Differential Diagnosis

The differential diagnosis for acute dystonias is:

  • Dislocated mandible
  • Hyperventilation
  • Hypocalcaemia and hypomagnesaemia
  • Primary neurological cause: temporal lobe epilepsy, meningitis, stroke, Wilsons disease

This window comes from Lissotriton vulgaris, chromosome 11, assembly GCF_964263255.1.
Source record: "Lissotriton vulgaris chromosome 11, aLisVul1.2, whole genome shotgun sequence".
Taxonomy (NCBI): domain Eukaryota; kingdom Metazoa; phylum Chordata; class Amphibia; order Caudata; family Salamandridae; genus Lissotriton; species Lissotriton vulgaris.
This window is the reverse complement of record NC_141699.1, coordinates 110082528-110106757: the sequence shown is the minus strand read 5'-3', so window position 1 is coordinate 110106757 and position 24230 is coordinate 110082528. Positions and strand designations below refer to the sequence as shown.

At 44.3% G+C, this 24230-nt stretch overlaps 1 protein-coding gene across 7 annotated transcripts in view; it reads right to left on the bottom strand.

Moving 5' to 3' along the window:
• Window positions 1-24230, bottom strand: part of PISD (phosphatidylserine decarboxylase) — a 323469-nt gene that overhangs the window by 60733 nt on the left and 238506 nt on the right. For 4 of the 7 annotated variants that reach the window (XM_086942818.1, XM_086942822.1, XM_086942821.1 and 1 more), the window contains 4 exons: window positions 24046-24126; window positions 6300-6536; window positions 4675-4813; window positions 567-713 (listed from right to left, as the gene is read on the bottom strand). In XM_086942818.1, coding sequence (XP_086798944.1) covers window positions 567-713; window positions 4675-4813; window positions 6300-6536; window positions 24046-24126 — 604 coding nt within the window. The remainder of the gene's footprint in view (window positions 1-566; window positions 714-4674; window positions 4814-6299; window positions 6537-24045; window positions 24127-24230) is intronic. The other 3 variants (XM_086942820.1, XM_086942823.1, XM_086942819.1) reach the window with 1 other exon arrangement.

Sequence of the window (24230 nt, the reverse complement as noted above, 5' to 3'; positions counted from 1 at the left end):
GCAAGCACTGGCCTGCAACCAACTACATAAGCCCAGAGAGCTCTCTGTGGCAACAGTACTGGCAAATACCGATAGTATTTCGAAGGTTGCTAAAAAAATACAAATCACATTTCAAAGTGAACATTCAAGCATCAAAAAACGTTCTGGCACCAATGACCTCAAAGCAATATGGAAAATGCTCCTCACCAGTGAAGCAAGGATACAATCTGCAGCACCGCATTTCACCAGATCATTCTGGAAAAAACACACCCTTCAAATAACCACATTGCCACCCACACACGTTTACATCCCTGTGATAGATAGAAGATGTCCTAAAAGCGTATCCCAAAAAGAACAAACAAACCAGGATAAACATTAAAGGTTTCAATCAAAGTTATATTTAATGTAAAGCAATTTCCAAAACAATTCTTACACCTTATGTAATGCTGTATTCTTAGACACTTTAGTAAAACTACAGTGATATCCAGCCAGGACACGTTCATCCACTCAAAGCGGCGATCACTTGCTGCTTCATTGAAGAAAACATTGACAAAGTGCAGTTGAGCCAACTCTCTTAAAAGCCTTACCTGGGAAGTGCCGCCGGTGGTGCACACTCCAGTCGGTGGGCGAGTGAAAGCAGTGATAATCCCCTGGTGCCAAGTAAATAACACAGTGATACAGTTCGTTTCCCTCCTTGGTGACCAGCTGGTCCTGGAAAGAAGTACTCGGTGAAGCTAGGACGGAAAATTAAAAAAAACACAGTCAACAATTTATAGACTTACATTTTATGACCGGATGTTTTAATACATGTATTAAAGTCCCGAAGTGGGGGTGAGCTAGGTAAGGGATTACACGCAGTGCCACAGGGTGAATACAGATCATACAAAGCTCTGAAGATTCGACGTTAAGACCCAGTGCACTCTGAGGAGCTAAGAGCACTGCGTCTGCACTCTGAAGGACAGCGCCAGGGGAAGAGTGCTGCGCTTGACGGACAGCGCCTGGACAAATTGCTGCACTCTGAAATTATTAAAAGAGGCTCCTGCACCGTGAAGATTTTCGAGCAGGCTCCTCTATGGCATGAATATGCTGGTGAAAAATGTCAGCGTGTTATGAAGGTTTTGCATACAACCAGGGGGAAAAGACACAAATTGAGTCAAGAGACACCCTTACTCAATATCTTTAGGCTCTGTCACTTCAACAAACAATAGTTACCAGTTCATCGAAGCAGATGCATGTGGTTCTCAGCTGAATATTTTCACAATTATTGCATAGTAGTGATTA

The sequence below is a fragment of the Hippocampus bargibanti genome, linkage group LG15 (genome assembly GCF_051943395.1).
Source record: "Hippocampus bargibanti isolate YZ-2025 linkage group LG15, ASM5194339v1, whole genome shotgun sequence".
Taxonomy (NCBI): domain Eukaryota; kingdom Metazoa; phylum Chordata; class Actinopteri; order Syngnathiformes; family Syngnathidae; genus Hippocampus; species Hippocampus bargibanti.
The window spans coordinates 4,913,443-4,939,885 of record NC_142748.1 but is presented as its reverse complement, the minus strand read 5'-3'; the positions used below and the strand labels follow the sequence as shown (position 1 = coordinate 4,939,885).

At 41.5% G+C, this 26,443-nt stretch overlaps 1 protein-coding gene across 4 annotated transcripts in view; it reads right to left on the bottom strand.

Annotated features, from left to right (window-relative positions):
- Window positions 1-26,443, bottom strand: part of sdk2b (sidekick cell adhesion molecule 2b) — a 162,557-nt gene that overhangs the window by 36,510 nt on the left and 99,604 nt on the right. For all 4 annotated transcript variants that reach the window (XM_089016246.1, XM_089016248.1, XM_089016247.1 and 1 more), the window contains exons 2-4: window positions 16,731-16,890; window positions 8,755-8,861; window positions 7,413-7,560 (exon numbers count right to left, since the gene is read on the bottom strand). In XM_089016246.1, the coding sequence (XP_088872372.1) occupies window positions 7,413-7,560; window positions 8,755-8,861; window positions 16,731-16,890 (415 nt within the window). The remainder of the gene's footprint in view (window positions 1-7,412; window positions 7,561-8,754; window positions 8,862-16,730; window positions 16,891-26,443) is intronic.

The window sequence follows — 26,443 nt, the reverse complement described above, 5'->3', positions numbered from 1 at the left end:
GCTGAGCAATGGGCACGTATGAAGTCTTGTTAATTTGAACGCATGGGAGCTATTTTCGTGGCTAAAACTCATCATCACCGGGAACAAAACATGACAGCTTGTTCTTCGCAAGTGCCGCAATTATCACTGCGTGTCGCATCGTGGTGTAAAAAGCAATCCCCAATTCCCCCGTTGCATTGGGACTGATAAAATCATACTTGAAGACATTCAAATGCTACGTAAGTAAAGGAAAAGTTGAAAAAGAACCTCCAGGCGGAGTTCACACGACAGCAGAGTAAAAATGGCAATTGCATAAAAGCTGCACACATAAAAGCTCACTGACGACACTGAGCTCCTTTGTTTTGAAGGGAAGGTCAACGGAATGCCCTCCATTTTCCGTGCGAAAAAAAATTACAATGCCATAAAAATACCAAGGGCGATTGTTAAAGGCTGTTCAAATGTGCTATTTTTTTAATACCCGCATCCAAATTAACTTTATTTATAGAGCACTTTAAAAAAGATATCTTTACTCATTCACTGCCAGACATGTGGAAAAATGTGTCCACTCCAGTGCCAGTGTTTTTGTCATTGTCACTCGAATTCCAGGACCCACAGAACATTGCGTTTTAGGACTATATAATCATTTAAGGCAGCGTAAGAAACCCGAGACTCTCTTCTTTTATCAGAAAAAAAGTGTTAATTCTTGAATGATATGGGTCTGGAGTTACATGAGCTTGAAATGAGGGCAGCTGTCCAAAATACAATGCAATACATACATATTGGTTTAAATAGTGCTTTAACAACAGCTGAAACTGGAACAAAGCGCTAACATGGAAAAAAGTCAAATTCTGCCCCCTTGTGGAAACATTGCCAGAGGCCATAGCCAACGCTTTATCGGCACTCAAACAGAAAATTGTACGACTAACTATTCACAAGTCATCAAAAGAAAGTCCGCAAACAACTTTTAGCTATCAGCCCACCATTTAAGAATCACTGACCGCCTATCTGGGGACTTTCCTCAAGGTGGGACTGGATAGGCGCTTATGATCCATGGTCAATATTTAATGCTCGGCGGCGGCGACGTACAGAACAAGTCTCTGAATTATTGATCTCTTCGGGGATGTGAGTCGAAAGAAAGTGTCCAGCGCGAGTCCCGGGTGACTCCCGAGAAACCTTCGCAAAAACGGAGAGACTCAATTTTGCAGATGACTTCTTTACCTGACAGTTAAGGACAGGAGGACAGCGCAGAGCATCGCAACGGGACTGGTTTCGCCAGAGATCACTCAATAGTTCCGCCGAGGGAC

• Tetanus
  • Toxicity:
    • Strychnine poisoning (spontaneous tonic-clonic contractions as well as extensor thrust provoked by external stimuli)
    • Anti-cholinergic agents (agitation and restlessness)
  • Drug seeking behaviour: there are reports of patients who misuse anticholinergics and present to the ED feigning a dystonic reaction to obtain their drug of abuse.